objections. Opposition, Doc. No. 192 at 1. Morgan objected to
the proposed settlement by claiming that the warranties are
valueless. The Allen Declaration responded with a formal
valuation. Id. Further, Plaintiffs respond, neither
the plain language of the rule nor caselaw lend support to
the proposition that the Allen Declaration is improper
because it was submitted on reply.
Federal Rules of Civil Procedure require that any motion for
attorneys' fees be “directed to class members in a
reasonable manner.” Fed.R.Civ.P. 23(h)(1)-(2). Class
members may object to the motion. Id. Rule 54(d)(2)
governs motions for attorneys' fees and provides that a
fee petition must: (1) “specify the judgment and the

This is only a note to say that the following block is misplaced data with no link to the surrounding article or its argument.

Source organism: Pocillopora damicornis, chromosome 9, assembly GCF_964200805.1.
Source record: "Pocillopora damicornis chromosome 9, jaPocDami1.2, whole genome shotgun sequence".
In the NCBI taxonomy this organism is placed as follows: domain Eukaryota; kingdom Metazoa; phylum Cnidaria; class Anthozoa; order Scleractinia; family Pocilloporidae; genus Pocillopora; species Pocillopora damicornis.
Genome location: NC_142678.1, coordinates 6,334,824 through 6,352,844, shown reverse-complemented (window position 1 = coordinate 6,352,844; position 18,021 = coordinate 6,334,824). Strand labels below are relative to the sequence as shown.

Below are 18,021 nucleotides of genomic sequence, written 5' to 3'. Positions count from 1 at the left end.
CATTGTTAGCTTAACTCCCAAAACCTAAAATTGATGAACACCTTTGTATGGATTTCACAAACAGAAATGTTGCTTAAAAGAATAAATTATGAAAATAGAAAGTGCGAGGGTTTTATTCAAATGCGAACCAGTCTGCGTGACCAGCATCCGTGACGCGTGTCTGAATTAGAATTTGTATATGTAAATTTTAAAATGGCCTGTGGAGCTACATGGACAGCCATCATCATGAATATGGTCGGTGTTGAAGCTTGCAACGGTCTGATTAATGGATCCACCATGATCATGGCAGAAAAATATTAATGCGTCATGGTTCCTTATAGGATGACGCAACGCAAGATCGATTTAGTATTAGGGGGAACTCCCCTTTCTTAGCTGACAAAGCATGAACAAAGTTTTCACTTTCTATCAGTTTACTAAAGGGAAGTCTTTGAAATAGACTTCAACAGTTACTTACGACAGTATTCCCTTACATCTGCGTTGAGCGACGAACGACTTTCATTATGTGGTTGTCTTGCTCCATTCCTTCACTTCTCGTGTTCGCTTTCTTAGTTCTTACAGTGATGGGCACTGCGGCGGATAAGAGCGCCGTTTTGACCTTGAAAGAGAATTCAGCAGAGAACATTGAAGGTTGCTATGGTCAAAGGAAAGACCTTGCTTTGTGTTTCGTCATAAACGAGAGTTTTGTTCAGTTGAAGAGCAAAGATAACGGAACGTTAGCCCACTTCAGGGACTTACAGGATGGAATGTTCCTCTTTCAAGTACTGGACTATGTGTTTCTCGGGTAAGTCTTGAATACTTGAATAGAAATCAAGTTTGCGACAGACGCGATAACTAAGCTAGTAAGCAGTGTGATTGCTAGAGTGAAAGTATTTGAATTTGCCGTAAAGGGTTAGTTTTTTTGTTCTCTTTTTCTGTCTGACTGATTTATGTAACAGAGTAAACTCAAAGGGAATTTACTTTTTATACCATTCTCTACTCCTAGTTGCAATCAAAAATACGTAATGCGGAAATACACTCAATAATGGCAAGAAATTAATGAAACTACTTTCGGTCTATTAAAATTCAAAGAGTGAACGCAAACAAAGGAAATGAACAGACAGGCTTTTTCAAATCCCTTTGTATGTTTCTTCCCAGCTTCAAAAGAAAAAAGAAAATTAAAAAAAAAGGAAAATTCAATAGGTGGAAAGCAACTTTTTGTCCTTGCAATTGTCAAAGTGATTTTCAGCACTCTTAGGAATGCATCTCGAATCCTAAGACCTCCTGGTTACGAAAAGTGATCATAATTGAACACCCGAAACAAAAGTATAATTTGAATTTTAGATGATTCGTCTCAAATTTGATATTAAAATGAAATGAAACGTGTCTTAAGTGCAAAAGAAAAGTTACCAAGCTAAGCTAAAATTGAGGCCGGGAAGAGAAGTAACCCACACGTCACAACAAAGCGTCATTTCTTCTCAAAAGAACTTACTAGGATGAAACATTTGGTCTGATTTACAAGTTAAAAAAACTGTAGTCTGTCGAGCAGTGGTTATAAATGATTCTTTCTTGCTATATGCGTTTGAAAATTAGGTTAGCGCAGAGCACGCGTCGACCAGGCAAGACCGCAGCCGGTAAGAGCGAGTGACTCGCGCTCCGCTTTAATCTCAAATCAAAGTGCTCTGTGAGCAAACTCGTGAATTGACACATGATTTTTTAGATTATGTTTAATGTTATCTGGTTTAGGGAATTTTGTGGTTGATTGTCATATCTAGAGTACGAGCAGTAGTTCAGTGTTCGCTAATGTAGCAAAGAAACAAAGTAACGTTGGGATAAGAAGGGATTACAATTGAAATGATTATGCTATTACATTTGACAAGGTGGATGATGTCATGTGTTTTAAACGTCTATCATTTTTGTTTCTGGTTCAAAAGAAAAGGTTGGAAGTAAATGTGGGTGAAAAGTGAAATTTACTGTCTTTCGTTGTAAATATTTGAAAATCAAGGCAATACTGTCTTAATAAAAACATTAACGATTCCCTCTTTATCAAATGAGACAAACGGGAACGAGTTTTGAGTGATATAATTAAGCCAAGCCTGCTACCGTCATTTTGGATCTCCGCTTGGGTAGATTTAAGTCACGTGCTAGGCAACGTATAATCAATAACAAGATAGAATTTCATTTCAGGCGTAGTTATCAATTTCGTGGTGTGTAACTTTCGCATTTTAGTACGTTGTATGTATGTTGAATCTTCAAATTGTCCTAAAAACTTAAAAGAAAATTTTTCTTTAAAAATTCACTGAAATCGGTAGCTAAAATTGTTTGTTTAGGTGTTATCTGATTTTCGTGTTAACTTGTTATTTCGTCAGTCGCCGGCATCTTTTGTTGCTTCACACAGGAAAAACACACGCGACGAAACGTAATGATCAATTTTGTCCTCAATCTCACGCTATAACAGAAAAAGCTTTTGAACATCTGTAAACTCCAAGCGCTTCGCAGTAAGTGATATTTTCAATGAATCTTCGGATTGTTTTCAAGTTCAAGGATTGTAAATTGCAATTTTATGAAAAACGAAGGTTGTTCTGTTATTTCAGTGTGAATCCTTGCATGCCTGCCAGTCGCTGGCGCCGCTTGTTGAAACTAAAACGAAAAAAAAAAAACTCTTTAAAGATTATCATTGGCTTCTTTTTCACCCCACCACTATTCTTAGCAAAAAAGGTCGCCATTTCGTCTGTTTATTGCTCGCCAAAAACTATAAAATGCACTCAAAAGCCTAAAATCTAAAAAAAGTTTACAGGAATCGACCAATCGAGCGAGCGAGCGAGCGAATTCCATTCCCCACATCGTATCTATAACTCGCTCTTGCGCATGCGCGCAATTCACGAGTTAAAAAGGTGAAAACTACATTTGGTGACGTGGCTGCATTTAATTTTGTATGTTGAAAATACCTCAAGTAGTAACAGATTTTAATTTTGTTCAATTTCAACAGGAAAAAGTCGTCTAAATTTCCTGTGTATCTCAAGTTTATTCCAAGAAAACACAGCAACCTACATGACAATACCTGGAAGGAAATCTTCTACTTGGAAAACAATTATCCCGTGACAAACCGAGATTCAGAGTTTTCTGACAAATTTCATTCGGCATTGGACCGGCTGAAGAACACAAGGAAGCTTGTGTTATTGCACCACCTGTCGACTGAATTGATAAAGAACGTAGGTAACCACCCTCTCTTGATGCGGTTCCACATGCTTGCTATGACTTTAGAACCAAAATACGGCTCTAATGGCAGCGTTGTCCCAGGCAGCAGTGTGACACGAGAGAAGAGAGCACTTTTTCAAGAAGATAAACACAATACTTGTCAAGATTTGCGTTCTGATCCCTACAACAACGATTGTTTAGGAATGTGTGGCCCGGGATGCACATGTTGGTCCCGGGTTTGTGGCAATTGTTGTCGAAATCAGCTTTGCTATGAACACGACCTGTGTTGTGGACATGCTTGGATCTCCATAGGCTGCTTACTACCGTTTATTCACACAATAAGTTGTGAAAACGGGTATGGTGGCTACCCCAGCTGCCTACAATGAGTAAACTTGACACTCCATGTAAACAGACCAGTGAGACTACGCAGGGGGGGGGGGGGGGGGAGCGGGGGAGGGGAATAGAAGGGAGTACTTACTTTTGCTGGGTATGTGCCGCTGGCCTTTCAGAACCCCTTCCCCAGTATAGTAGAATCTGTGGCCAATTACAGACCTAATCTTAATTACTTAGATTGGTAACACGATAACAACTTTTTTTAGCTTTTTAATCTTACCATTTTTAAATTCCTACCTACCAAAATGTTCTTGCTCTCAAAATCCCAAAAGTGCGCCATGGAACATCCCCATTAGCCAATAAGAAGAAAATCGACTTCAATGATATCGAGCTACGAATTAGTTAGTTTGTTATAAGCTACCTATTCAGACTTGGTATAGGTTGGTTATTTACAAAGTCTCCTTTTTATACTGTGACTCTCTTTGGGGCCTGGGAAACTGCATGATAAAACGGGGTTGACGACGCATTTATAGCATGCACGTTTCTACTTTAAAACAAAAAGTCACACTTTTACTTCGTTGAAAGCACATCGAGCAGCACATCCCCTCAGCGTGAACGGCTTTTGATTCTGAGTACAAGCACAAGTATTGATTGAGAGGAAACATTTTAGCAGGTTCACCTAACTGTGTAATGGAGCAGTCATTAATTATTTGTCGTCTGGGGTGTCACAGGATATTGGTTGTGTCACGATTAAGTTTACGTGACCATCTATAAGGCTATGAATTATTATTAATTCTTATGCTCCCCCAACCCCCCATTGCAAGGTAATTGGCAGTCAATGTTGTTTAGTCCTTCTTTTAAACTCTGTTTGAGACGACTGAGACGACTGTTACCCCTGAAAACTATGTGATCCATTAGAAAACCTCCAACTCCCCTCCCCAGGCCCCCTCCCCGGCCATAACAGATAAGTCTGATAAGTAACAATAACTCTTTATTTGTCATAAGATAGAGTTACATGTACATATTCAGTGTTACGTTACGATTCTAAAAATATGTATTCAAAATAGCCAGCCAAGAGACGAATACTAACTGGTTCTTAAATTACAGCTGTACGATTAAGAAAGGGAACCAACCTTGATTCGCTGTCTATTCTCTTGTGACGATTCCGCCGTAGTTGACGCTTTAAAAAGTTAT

statute, rule, or other grounds, entitling the movant to the
award”; (2) “state the amount sought or provide a
fair estimate of it;” and, (3) “disclose, if the
court so orders, the terms of any agreement about fees for
the services for which the claim is made.” Fed.R.Civ.P.
the Court can locate no Tenth Circuit precedent on point, and
the parties cite to none, sister circuits have held that
setting the objector deadline before a fee motion is due
under Rule 23(h) is an abuse of discretion and an error as a
matter of law. See Redman v. RadioShack Corp., 768
F.3d 622, 637 (7th Cir. 2014) (“Class counsel did not
file the attorneys' fee motion until after the deadline
set by the court for objections to the settlement had
expired. That violated [Rule 23(h)].”); In re
Mercury Interactive Corp. Sec. Litig., 618 F.3d 988, 994
(9th Cir. 2010) (“In this case . . . class members were
deprived of an adequate opportunity to object to the motion
itself because, by the time they were served with the motion,
the time within which they were required to file their
objections had already expired.”).
was simply not the case, here. Class counsel met the